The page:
Castle Nimble

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Castle Nimble (also called Knapp; Maes Hyfaidd; Maes Hyvaidd) was a motte and bailey defensive fortification near Old Radnor, in Radnorshire (modern-day Powys), Wales. Castle Nimble appears to have had an oval-shaped ditched motte, with a semi-rectangular bailey, and some other enclosures, including possibly a pond.

History[edit]

Little of Castle Nimble's history is known, but some believe it may have been established by Philip de Braose. De Braose is known to have erected a castle at Radnor in 1096, believed to be either Castle Nimble or the castle at New Radnor. It is known that after Harold Godwinson, Earl of Hereford, had defeated Gruffydd ap Llywelyn in 1063, he erected a castle, and this may have been Castle Nimble, although an alternative view is that it was New Radnor Castle.[1] Castle Nimble is sometimes known as Old Radnor No 1 to distinguish it from Old Radnor No 2, a more substantial but damaged motte, some 450 m (500 yd) away at Knapp Hill Farm.[2]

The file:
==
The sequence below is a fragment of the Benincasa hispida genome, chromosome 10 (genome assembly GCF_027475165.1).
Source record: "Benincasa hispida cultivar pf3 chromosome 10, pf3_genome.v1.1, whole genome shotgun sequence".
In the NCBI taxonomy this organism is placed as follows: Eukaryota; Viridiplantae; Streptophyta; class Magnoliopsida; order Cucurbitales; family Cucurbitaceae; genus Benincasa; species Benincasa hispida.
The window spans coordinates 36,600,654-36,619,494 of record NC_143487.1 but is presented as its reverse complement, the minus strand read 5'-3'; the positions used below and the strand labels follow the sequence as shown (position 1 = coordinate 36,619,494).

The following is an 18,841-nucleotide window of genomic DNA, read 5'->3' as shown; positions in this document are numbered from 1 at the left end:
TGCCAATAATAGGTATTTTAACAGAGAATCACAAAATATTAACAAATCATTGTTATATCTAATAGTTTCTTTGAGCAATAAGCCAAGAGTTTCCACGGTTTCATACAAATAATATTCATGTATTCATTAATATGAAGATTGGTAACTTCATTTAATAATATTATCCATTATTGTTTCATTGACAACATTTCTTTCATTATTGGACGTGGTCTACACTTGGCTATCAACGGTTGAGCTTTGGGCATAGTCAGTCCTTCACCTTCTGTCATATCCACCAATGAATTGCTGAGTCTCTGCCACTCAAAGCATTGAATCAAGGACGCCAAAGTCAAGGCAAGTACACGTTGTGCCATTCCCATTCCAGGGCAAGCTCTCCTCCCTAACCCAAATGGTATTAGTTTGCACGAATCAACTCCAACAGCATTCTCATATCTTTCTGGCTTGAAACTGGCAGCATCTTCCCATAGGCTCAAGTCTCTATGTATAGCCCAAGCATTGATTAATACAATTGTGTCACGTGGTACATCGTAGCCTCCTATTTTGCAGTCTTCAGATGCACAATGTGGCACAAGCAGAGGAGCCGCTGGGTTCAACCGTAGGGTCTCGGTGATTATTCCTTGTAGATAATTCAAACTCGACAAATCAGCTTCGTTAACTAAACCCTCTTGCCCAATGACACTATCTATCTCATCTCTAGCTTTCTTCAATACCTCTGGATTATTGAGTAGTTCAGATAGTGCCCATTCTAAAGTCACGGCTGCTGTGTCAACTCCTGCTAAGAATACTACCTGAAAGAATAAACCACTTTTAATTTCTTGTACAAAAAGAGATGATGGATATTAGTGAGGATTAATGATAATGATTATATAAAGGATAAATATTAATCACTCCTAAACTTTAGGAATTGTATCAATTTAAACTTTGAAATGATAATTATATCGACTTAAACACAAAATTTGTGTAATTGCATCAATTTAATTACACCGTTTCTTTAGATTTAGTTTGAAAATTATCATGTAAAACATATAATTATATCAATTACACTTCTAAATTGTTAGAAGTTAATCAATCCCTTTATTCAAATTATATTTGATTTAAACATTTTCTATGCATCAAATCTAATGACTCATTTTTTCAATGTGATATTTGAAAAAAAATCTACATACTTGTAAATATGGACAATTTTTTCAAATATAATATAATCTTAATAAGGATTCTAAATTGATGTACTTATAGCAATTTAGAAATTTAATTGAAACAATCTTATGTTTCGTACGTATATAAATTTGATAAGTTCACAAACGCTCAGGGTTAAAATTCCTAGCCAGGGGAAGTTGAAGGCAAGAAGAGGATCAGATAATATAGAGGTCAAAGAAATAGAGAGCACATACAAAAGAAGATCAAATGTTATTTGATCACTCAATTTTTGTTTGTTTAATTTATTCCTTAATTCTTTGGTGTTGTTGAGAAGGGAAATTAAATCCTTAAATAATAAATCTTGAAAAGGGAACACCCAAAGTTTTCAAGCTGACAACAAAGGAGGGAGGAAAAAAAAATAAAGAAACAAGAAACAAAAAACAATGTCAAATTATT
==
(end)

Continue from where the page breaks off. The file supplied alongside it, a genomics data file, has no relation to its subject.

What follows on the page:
The site[edit]

Little remains visible nowadays except the remains of an oval motte, some 24 by 20 m (79 by 66 ft) and about 1.6 m (5 ft) high, surrounded by a ditch. The flat summit is about 16 by 12 m (52 by 39 ft) across. To the east lies a semi-rectangular 30 by 20 m (98 by 66 ft) bailey with a ditch round it. There are traces of a further, larger enclosure to the south of the bailey, which may have been a pool or pond, similar to water features found at certain other castles in the district.[3] The height of the mound is very low, leading to the conclusion that some other means of defence, such as a water-filled ditch, is likely to have been used on this low-lying marshy site.[2]

References[edit]

  1. ^ Collections Historical & Archaeological Relating to Montgomeryshire. The Club. 1915. p. 161.
  2. ^ a b King, David James Cathcart (1983). Castellarium Anglicanum: Norfolk-Yorkshire and the islands. Kraus International. p. 565. ISBN 978-0-527-50110-5.
  3. ^ Wiles, J. (12 January 2004). "Castle Nimble". Coflein. Royal Commission on the Ancient and Historical Monuments of Wales. Retrieved 8 April 2016.

External links[edit]

Coordinates: 52°13′40″N 3°06′10″W / 52.2279°N 3.1029°W / 52.2279; -3.1029